Samsung’s iPhone X Profit Is A Good Look; Here’s Why

Samsung stands to earn more from the still unreleased iPhone X than it has from its own Galaxy S8 flagship, which has been on the market since April. Samsung may earn up to $14.3 billion from the components it has provided to the Apple flagship, according to a report by Counterpoint Research. In comparison, sales expectations for the Galaxy S8 are at about $10 billion.

However, reports have not taken into consideration that Apple and Samsung’s smartphone lineups are vastly different. Apple has long been known for a single, high-end product line, while Samsung is known for having several individual product lines that hit several price points. The iPhone X is Apple’s first attempt at experimenting with what is essentially a new product line, which for all of its similarities to Android devices, cannot truly be compared to any.

Counterpoint’s sales estimates for the iPhone X and Galaxy S8 are in accordance with each device first 20 months on the market. The iPhone X will release Nov. 3 and is projected to sell 130 million handsets. For Samsung, these sales would equate to earning $110 per handset, which feature components such as OLED displays, batteries, and capacitors. Meanwhile, the Galaxy S8 is expected to sell 50 million handsets. The Galaxy S8 was Samsung’s first device to introduce an infinity style display with an on-screen home button instead of a physical button.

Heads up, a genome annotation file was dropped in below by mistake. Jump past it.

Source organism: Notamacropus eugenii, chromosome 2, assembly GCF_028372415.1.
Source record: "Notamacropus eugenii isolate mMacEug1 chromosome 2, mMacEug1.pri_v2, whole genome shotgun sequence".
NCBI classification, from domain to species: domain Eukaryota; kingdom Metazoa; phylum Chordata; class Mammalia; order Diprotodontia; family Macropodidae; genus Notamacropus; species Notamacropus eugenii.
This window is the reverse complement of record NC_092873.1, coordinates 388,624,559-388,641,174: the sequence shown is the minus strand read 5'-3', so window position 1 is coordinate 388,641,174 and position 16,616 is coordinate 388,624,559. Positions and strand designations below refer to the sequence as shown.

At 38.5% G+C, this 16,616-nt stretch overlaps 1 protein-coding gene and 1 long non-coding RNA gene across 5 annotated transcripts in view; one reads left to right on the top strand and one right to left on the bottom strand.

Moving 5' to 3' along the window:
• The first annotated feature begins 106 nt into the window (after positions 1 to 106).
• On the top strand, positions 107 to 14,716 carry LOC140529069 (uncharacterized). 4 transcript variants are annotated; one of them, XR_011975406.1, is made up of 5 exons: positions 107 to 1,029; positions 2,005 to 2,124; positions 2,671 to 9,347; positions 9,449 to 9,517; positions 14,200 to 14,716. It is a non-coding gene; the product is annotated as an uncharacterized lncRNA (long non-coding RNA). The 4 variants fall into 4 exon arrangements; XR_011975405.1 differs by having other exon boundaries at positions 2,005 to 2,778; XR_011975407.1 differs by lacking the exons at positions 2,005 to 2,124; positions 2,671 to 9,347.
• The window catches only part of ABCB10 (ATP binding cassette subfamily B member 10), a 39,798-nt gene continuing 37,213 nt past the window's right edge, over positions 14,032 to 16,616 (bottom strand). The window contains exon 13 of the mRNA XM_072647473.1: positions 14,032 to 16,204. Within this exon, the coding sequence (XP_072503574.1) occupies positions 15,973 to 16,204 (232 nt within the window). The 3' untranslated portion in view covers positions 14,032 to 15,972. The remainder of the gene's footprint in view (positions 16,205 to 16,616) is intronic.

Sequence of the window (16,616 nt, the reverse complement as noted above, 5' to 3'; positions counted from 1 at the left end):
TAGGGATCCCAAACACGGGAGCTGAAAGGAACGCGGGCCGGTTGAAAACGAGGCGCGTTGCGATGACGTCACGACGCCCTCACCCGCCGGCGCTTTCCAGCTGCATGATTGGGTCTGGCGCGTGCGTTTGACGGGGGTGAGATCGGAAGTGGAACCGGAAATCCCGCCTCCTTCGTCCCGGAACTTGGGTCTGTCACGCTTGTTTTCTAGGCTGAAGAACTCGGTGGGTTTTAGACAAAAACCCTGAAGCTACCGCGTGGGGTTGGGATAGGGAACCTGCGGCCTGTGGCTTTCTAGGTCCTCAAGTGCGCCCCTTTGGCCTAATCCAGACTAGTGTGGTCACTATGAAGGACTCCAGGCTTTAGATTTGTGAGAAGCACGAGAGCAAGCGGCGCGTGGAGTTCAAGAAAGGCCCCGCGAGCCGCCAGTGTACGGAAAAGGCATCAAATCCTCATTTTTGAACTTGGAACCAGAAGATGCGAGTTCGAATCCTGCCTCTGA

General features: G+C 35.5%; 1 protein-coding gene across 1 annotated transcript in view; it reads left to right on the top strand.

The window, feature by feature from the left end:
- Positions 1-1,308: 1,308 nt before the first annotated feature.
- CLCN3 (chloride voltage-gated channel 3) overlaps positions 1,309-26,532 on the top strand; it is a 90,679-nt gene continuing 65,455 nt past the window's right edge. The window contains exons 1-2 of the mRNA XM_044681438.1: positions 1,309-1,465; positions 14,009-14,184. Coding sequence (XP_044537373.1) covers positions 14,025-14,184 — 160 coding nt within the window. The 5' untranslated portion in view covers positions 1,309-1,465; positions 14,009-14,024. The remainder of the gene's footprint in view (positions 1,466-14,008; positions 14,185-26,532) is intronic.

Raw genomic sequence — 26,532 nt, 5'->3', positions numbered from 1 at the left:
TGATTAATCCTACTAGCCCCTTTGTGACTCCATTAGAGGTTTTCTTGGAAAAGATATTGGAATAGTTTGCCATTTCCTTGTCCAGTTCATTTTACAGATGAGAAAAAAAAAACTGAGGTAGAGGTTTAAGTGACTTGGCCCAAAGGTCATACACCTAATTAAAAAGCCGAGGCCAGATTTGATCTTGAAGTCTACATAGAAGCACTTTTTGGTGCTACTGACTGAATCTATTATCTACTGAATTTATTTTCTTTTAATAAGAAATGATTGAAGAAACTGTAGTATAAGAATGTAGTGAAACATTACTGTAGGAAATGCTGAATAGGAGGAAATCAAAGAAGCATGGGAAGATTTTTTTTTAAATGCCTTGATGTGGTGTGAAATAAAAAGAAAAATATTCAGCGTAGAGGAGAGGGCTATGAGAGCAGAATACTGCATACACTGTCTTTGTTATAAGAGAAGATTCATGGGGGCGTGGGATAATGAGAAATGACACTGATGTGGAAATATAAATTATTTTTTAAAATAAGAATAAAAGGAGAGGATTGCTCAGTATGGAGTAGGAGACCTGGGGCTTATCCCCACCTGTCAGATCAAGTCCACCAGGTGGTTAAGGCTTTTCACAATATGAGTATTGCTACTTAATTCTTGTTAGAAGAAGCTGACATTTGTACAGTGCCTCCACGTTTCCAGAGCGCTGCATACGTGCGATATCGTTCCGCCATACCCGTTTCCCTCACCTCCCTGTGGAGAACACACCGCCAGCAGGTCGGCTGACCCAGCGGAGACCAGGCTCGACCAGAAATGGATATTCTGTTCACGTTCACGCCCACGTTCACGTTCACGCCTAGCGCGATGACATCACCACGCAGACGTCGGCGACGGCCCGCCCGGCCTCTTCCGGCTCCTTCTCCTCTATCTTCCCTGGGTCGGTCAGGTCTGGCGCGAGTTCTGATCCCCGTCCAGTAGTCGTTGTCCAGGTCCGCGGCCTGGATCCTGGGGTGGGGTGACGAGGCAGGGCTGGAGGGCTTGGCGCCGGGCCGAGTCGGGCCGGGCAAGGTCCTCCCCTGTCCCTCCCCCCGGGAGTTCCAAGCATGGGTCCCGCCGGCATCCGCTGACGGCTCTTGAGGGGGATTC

Sales figures for the Galaxy S8 do not tell the entire story of Samsung’s revenue potential. The manufacturer offers other products, such as the Galaxy Note 8 and devices in the Galaxy A line, Galaxy C line, and others. Many devices in these product lines also feature OLED displays and when combined would likely exceed iPhone X in earnings for Samsung. Where Apple has long focused, primarily on the high-end, Samsung has long made served markets in need of cheaper price points.

In addition to the iPhone X, Apple’s 2017 product lineup includes the iPhone 8 devices, the iPhone 7 devices the iPhone 6s devices and the iPhone SE. All of these smartphones are different iterations of the same device, which only become cheaper when a new device releases. They all also include components from Samsung, from which the manufacturer will be making a profit.

When considering this, the Galaxy S8 earning Samsung just $4 billion short of its potential iPhone X earnings is still impressive. With the manufacturer at the helm of the OLED display industry, it had a perfect opportunity to make the iPhone X into a massive financial gain.

The iPhone X is Apple’s first device to feature an OLED display and the tech giant had no choice but to work with Samsung for this component as the Korean manufacturer has a monopoly on OLED displays. Samsung likely had no issue with Apple’s potential success with the iPhone X also being its own success, in addition to revenue, it earns from the Galaxy S8 and other devices.

Reports indicate Apple is pushing other display suppliers, such as Sharp and Japan Display to increase their OLED production. Rumors prior to the iPhone X release also suggested Apple has considered working with LG and could even attempt to develop proprietary OLED displays in the future. Still, similar to production with Apple’s A-series chips, Samsung will likely be involved with component supply for Apple devices for many years to come.